Onshore / Offshore Bonds

With an onshore bond, tax is payable on gains made (and investment income received) from the underlying investments of the life fund(s) invested in, whereas with an offshore bond no income or Capital Gains Tax is payable on the underlying life fund investments.

What are investment bonds?

Investment bonds are a type of policy that can be used to grow your savings, or initial investment, over a prolonged period of time. They can be tax-efficient investment option and can be used as an alternative to traditional term life insurance policies, especially if you have several thousand pounds right now you want to grow.

But as with all investments, performance can vary and the amount you put it can go down as well as up – although some policies will guarantee you the return of your initial investment following your death.

There’s ultimately more risk and uncertainty involved with an investment bond than a traditional life insurance policy, but they offer flexibility, tax incentives, and potential for high returns that may.

How investment bonds work

Investment bonds allow you to make a single initial deposit, this lump sum is then invested across a range of funds and shares. Some policies allow you to pick the funds in which your money is invested while others are fully managed for you.

These investment bonds don’t expire. When you die – whenever you die – the value of the bond at that time is paid out to your beneficiaries. Additionally, with some policies, you can withdraw some or all of the money as income during your life, although a surrender penalty may exist during the first few years of the policy and there may be tax implications.

What types of investment bond are there?

There are two types of investment bonds, based on the way the money is invested. They come with different levels of risk and potential for return.

  • with-profits: benefits are indirectly affected by investment performance. This is the most common type of investment product sold by insurance providers. The initial sum assured invested is topped up annually by bonuses, based on the performance of the investment.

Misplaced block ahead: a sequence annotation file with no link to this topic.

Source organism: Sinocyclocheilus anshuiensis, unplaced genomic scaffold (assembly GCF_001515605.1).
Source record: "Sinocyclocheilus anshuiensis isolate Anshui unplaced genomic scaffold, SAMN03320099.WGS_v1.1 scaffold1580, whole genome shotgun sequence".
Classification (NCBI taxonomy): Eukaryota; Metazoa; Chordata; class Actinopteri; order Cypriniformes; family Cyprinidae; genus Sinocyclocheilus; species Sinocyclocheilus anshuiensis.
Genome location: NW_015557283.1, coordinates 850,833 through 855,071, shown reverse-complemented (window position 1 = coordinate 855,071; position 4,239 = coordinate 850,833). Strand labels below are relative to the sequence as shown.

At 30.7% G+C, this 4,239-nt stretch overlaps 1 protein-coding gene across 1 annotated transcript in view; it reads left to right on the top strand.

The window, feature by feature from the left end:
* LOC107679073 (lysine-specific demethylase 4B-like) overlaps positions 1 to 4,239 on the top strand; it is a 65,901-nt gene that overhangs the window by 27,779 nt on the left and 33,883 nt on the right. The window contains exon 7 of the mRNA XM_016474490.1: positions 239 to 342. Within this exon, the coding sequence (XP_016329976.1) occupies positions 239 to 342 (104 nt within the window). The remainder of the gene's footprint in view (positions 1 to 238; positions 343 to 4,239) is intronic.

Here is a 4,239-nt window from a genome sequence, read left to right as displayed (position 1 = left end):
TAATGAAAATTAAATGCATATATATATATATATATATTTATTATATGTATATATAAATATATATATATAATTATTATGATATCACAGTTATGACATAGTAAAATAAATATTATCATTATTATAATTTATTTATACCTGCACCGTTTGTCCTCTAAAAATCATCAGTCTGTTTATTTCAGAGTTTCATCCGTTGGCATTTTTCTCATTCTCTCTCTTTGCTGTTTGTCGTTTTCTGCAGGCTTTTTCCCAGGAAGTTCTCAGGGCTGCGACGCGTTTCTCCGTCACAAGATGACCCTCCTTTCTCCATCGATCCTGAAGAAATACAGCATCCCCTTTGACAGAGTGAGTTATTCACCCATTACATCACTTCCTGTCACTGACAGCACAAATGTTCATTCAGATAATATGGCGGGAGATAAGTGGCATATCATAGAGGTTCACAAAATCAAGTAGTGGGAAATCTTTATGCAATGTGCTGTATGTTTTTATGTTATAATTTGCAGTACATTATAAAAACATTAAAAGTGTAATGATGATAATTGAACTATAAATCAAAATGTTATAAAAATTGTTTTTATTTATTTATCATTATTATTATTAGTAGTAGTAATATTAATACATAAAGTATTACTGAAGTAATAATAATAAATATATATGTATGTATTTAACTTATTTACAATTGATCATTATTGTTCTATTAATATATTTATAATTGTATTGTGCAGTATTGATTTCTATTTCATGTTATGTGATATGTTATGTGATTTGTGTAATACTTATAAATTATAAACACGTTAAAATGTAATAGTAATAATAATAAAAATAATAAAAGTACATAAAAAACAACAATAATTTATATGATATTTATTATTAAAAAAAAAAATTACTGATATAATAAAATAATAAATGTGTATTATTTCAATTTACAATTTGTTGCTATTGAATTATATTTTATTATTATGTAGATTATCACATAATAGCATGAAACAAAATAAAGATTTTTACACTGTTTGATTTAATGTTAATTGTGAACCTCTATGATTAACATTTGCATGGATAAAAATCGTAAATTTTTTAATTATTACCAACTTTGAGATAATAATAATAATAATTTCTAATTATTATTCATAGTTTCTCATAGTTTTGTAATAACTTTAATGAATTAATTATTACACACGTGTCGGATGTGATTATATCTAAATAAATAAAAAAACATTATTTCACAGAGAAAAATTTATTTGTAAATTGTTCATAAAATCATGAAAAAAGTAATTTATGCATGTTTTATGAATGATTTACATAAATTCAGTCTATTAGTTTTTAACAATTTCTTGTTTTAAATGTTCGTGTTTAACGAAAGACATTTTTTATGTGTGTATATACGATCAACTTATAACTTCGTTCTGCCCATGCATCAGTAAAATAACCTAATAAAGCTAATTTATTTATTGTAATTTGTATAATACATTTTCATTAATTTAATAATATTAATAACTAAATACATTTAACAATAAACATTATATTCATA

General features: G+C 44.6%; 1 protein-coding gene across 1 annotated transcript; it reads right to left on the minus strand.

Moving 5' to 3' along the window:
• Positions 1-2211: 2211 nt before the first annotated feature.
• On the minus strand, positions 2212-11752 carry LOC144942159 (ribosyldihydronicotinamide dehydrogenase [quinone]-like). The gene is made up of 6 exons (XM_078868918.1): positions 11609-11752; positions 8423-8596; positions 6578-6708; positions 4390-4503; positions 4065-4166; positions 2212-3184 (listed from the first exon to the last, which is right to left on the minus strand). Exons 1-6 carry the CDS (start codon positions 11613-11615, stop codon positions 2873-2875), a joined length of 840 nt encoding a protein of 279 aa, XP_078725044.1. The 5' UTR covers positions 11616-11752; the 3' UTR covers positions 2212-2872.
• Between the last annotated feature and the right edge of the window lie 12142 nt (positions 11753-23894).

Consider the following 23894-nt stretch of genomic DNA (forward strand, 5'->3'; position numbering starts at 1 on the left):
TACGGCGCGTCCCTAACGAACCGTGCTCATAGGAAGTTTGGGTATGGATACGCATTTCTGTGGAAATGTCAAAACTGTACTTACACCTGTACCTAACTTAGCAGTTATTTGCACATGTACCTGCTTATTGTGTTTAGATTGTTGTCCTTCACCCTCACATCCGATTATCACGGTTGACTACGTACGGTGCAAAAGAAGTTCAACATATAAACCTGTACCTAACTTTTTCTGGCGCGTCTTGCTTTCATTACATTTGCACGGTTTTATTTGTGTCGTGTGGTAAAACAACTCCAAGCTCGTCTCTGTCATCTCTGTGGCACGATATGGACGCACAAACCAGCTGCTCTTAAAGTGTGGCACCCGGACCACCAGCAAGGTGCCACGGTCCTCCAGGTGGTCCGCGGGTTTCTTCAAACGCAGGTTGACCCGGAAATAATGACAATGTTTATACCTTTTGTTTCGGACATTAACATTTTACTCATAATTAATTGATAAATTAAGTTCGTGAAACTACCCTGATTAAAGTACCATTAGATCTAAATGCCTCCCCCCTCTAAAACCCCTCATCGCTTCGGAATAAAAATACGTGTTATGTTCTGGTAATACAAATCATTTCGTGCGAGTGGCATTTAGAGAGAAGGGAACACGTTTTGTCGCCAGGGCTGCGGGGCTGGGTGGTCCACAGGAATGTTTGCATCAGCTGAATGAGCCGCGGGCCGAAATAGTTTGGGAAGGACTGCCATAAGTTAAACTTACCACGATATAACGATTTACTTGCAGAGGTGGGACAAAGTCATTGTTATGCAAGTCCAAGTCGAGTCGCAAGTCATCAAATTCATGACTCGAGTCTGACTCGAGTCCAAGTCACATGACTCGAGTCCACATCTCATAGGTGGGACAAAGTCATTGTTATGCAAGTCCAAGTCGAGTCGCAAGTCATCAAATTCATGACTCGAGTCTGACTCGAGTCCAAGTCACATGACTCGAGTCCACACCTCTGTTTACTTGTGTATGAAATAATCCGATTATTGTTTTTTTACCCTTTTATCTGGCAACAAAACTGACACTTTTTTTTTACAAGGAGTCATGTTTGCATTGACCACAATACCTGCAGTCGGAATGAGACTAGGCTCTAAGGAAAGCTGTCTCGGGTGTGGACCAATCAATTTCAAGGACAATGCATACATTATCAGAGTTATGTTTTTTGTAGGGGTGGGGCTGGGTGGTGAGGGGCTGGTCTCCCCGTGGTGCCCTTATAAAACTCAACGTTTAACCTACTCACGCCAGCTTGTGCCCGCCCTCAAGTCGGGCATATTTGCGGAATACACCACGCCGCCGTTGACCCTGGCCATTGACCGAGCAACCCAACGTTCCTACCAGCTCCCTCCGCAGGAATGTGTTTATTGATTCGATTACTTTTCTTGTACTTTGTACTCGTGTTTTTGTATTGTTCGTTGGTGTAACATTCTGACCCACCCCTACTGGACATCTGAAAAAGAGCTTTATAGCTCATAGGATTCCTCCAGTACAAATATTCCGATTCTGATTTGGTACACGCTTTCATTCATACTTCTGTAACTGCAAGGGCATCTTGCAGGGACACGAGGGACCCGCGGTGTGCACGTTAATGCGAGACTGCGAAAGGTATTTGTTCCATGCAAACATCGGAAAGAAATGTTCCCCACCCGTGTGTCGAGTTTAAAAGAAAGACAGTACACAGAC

• unit-linkedbenefits are directly affected by investment performance. The single payment premium buys units in the fund of the investor’s choice. The policy’s value depends on the performance of the fund, or funds, to which it is linked. These policies come with the potential for higher rates of return, but a collapse in the value of the fund could wipe out your investment and any potential payout after your death.

Some policies come with a guarantee of your initial invested capital or returns, meaning you won’t get back less than you put in. These policies often come with higher fees to the provider, however.

Can you withdraw money from an investment bond?

There’s typically a surrender value of your bond, although you might not be able to recoup it within the first few years of the policy. Investment bonds are intended to be a medium- or long-term investments and you’ll face penalties for trying to cash them out early. There also might be tax implications of doing so.

However, investment bonds will generally allow you to make annual withdrawals of their value, up to a certain amount. However, if your yearly withdrawals exceed the fund’s rate of growth, you’ll be depleting the initial value of your investment.

You can withdraw up to 5% of their value each year for up to 20 years without being liable for immediate taxation. Any withdrawal allowance not used one year can be rolled over to the following year. If you don’t withdraw any of the bond’s value for two years you can then cash out 15% of the value in the third year, for instance.

However, that tax liability doesn’t just vanish. It’s just deferred and when the bond is cashed in, those withdrawals over the year will be added to the profit made and taxed as income in that tax year. But that deferral might be particularly attractive to high rate taxpayers, who can delay payment until they fall into a lower tax bracket, say in retirement or in a lean year, or for investors who have already used their annual capital gains tax allowance.

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